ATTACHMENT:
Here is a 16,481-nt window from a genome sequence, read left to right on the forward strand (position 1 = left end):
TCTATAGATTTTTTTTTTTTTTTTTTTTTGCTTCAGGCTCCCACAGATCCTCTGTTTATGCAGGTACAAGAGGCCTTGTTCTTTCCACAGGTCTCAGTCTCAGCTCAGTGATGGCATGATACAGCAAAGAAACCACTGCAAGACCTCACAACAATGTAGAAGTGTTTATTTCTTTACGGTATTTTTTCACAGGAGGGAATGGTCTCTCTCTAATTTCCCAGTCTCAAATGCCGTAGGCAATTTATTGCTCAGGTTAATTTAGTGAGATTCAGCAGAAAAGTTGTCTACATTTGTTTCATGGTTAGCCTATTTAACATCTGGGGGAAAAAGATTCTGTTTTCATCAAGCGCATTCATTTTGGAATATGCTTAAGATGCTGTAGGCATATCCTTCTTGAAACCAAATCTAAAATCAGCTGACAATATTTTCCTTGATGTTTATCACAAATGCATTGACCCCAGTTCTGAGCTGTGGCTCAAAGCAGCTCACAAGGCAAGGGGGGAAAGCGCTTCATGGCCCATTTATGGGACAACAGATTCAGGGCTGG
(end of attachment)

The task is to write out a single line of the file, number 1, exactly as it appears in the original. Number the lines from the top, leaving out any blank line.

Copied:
Here is a 16,481-nt window from a genome sequence, read left to right on the forward strand (position 1 = left end):